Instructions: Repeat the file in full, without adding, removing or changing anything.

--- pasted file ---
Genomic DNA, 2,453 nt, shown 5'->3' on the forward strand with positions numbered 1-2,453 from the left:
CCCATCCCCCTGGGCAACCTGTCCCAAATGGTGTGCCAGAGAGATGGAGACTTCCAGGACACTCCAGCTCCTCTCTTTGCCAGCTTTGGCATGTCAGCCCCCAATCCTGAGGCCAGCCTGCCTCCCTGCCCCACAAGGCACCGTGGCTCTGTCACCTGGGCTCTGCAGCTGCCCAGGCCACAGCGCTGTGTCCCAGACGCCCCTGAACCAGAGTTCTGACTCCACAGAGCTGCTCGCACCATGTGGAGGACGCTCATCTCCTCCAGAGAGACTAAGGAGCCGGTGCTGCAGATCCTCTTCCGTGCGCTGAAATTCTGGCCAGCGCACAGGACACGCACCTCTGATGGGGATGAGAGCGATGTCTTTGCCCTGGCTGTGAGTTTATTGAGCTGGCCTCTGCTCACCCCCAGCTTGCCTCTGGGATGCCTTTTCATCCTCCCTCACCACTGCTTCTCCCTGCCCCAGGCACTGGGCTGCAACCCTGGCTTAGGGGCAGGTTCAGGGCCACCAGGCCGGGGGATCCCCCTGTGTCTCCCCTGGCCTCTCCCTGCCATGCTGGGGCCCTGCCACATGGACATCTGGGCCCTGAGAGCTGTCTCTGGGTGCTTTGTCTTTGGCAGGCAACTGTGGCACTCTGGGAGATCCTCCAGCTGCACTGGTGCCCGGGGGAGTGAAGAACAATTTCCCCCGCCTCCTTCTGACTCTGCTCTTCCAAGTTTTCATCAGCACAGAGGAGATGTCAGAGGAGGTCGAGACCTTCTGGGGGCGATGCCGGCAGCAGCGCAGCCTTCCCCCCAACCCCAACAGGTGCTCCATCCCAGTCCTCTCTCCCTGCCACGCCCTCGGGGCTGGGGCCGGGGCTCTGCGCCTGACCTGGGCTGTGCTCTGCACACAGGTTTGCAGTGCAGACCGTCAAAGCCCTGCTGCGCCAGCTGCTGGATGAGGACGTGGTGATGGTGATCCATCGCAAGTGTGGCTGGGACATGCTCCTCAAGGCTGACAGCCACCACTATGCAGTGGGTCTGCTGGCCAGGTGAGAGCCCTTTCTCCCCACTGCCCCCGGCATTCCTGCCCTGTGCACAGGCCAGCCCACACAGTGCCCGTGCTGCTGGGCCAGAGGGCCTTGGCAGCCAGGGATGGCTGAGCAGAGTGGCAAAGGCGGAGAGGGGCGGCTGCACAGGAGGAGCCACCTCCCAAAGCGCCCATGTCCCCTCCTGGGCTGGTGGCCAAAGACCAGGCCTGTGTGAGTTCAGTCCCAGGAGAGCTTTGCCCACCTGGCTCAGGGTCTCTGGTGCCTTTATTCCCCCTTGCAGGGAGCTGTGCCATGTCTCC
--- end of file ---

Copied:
Genomic DNA, 2,453 nt, shown 5'->3' on the forward strand with positions numbered 1-2,453 from the left:
CCCATCCCCCTGGGCAACCTGTCCCAAATGGTGTGCCAGAGAGATGGAGACTTCCAGGACACTCCAGCTCCTCTCTTTGCCAGCTTTGGCATGTCAGCCCCCAATCCTGAGGCCAGCCTGCCTCCCTGCCCCACAAGGCACCGTGGCTCTGTCACCTGGGCTCTGCAGCTGCCCAGGCCACAGCGCTGTGTCCCAGACGCCCCTGAACCAGAGTTCTGACTCCACAGAGCTGCTCGCACCATGTGGAGGACGCTCATCTCCTCCAGAGAGACTAAGGAGCCGGTGCTGCAGATCCTCTTCCGTGCGCTGAAATTCTGGCCAGCGCACAGGACACGCACCTCTGATGGGGATGAGAGCGATGTCTTTGCCCTGGCTGTGAGTTTATTGAGCTGGCCTCTGCTCACCCCCAGCTTGCCTCTGGGATGCCTTTTCATCCTCCCTCACCACTGCTTCTCCCTGCCCCAGGCACTGGGCTGCAACCCTGGCTTAGGGGCAGGTTCAGGGCCACCAGGCCGGGGGATCCCCCTGTGTCTCCCCTGGCCTCTCCCTGCCATGCTGGGGCCCTGCCACATGGACATCTGGGCCCTGAGAGCTGTCTCTGGGTGCTTTGTCTTTGGCAGGCAACTGTGGCACTCTGGGAGATCCTCCAGCTGCACTGGTGCCCGGGGGAGTGAAGAACAATTTCCCCCGCCTCCTTCTGACTCTGCTCTTCCAAGTTTTCATCAGCACAGAGGAGATGTCAGAGGAGGTCGAGACCTTCTGGGGGCGATGCCGGCAGCAGCGCAGCCTTCCCCCCAACCCCAACAGGTGCTCCATCCCAGTCCTCTCTCCCTGCCACGCCCTCGGGGCTGGGGCCGGGGCTCTGCGCCTGACCTGGGCTGTGCTCTGCACACAGGTTTGCAGTGCAGACCGTCAAAGCCCTGCTGCGCCAGCTGCTGGATGAGGACGTGGTGATGGTGATCCATCGCAAGTGTGGCTGGGACATGCTCCTCAAGGCTGACAGCCACCACTATGCAGTGGGTCTGCTGGCCAGGTGAGAGCCCTTTCTCCCCACTGCCCCCGGCATTCCTGCCCTGTGCACAGGCCAGCCCACACAGTGCCCGTGCTGCTGGGCCAGAGGGCCTTGGCAGCCAGGGATGGCTGAGCAGAGTGGCAAAGGCGGAGAGGGGCGGCTGCACAGGAGGAGCCACCTCCCAAAGCGCCCATGTCCCCTCCTGGGCTGGTGGCCAAAGACCAGGCCTGTGTGAGTTCAGTCCCAGGAGAGCTTTGCCCACCTGGCTCAGGGTCTCTGGTGCCTTTATTCCCCCTTGCAGGGAGCTGTGCCATGTCTCC